Amazing new technology is transforming the global healthcare landscape yet when breast cancer is diagnosed in a woman in the Middle East today, chances are that her disease will be at a late stage. With early screening, diagnosis and treatment, she might hope for a positive outcome, like so many others in more developed countries. But in this part of the world, a perfect storm of cultural, societal, political and technical factors have created a crisis in women’s healthcare that puts women and their futures at greater risk.

Globally, new incidences of breast cancer have reached alarming levels, doubling from 641,000 cases in 1980 to 1.6 million in 2010. More than 400,000 women will die from the disease this year, according to a major analysis. But what is truly startling is the finding that the rise in breast cancer cases has shifted to low-income or developing countries that now represent the majority of these cases. Even more disturbing, in these countries where incidence rates are rising dramatically, women of reproductive age represent nearly 40% of all cancer deaths. In most of Europe, that number is 10%.

Why do women in the Middle East face tougher odds? For some women, a lack of healthcare awareness keeps them from understanding the importance of early screening and diagnosis. Others may have limited access to life-saving technology or it may simply be the stigma of cancer that holds women back from seeking care. Still others may worry about losing their husbands or may be shy about visiting a doctor.

With too little emphasis on preventive healthcare and not a single nationwide screening programme in the region, the results shouldn’t be surprising. In the UAE, for example, 30% of women with breast cancer who visit local hospitals are already in the third stage of the disease; in Jordan, the disease is diagnosed early, when it is most treatable, in only 52% of cases; and in Saudi Arabia, 70% of breast cancer cases are not reported until at a very late stage.

Addressing the challenge of women’s healthcare in this region must reflect cutting-edge science and long-valued local traditions. That’s where progressive thinking and innovative forms of collaboration among government, clinical leaders and the healthcare industry come in.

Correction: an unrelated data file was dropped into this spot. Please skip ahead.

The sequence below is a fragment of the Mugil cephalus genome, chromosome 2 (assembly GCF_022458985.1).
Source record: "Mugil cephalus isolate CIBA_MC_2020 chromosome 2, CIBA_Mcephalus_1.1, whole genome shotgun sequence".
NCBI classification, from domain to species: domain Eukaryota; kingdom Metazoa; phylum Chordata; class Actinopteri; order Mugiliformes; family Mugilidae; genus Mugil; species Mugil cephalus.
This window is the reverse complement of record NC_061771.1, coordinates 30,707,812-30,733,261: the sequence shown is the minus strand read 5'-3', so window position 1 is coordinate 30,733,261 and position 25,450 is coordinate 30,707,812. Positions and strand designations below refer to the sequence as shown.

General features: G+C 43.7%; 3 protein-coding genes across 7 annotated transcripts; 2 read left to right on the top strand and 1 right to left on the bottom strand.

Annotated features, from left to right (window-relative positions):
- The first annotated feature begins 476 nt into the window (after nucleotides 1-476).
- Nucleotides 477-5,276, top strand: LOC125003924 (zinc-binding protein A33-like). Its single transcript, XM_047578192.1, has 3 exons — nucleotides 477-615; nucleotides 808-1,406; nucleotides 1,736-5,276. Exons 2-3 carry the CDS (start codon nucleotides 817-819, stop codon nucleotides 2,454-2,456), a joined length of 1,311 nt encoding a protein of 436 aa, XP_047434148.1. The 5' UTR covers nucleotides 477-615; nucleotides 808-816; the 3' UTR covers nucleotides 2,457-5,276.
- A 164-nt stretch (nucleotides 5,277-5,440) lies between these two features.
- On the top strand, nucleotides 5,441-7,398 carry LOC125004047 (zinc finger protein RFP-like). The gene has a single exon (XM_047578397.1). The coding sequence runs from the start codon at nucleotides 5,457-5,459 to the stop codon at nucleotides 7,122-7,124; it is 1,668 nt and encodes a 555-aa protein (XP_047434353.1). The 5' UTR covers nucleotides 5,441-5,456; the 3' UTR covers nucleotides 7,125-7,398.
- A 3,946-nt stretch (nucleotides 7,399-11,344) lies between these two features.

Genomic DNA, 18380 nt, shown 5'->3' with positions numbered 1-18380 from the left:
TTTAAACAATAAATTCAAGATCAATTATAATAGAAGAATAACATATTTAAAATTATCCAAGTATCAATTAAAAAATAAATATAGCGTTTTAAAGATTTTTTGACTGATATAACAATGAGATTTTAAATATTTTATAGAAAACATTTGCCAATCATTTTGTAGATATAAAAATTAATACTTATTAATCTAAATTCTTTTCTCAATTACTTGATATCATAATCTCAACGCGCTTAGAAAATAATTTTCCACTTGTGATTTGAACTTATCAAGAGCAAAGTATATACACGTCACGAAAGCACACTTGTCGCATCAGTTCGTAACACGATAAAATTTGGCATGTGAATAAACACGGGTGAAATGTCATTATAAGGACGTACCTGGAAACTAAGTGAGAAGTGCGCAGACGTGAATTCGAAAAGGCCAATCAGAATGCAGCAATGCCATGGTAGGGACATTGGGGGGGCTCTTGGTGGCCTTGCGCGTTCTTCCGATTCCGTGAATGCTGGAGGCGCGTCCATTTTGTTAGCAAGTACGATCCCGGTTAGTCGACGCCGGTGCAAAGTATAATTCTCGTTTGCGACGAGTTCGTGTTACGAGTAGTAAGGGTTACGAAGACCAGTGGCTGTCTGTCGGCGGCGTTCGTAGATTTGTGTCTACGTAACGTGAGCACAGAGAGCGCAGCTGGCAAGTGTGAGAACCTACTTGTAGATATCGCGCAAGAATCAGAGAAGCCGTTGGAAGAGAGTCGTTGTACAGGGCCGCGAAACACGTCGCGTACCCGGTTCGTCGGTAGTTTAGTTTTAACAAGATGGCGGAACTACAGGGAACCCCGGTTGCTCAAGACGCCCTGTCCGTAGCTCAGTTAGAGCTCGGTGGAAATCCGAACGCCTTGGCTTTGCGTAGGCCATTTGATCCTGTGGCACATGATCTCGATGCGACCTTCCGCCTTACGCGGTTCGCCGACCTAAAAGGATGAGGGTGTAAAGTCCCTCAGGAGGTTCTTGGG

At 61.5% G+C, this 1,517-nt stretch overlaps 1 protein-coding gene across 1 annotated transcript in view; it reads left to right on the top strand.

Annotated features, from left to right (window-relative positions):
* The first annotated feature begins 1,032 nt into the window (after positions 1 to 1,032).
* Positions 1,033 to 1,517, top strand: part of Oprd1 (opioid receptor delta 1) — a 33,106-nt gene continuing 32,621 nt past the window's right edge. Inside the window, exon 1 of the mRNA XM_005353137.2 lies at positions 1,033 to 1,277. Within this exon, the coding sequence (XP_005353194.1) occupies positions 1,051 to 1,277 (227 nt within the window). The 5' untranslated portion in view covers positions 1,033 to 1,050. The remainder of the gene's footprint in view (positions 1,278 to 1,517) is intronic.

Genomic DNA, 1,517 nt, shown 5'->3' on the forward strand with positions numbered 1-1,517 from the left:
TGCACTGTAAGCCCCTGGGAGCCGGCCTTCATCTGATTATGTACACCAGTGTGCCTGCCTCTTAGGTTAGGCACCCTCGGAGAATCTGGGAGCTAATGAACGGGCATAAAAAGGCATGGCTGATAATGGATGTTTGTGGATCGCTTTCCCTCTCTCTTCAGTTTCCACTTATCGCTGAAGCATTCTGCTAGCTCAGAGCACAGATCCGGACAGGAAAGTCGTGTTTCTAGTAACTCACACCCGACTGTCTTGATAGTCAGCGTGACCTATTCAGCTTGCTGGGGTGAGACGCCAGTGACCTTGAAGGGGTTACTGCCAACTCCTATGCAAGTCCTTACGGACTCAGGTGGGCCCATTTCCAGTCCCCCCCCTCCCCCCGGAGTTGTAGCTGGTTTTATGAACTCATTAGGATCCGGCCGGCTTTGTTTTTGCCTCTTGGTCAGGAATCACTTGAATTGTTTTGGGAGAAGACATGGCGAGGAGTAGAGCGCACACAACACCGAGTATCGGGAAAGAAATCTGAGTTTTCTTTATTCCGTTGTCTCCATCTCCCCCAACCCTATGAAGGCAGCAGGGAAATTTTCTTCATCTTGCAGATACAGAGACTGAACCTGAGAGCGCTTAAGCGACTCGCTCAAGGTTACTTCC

Dynamic public-private partnerships coupled with meaningful innovation can create a healthcare pipeline that delivers patient-centric, locally tailored solutions to address the health needs of women in the Middle East. We know this approach works.

In 2012, the Dubai Health Authority, the Ministry of Health, Sanofi and Philips Healthcare launched a year-long public awareness campaign, “Healthy Women, Healthy Families.” With a specially equipped digital mobile mammography truck, this partnership helped to raise awareness of the importance of breast cancer screening and early detection by offering free mammograms across all departments of government, women’s associations and the public.

Enhancing infrastructures and increasing availability of care in rural areas of the Middle East is another area where partnerships can make a difference.

In Egypt, 22 digital mammography systems are being used; ten of them in vans touring different governorates. More than 106,000 women have been screened so far, with more than 2,000.

These and other successful first steps in the region show that a broader, bolder, more innovative approach in the fight against breast cancer is not only possible but also urgently needed. For the women of the Middle East, “winning the race against breast cancer” is deeply personal. For leaders in both the public and private sector, it ought to be a global imperative.

Author: Ronald de Jong, Executive Vice-President, Chief Market Leader and Member of the Executive Committee, Royal Philips, Netherlands.

Image: Women pose during “Pink October” campaign to raise awareness of breast cancer in Jeddah REUTERS/Susan Baaghil.